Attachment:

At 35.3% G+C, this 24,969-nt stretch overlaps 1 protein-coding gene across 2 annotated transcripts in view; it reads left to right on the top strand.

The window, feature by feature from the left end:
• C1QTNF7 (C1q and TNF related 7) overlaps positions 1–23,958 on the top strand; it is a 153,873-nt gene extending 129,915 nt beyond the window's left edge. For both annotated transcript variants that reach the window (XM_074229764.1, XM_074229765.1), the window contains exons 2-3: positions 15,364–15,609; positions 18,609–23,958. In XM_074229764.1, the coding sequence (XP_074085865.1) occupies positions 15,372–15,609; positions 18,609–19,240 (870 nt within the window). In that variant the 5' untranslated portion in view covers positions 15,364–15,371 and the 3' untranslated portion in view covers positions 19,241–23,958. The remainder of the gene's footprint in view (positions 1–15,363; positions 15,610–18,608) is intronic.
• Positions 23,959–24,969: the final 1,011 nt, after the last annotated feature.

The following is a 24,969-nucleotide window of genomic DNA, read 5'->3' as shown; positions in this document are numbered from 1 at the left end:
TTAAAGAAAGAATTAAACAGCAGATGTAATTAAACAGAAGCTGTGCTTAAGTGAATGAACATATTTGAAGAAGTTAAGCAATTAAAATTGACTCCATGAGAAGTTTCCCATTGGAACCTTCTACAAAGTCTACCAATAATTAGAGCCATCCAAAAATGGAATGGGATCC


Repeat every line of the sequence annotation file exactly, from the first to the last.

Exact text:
At 35.3% G+C, this 24,969-nt stretch overlaps 1 protein-coding gene across 2 annotated transcripts in view; it reads left to right on the top strand.

The window, feature by feature from the left end:
• C1QTNF7 (C1q and TNF related 7) overlaps positions 1–23,958 on the top strand; it is a 153,873-nt gene extending 129,915 nt beyond the window's left edge. For both annotated transcript variants that reach the window (XM_074229764.1, XM_074229765.1), the window contains exons 2-3: positions 15,364–15,609; positions 18,609–23,958. In XM_074229764.1, the coding sequence (XP_074085865.1) occupies positions 15,372–15,609; positions 18,609–19,240 (870 nt within the window). In that variant the 5' untranslated portion in view covers positions 15,364–15,371 and the 3' untranslated portion in view covers positions 19,241–23,958. The remainder of the gene's footprint in view (positions 1–15,363; positions 15,610–18,608) is intronic.
• Positions 23,959–24,969: the final 1,011 nt, after the last annotated feature.

The following is a 24,969-nucleotide window of genomic DNA, read 5'->3' as shown; positions in this document are numbered from 1 at the left end:
TTAAAGAAAGAATTAAACAGCAGATGTAATTAAACAGAAGCTGTGCTTAAGTGAATGAACATATTTGAAGAAGTTAAGCAATTAAAATTGACTCCATGAGAAGTTTCCCATTGGAACCTTCTACAAAGTCTACCAATAATTAGAGCCATCCAAAAATGGAATGGGATCC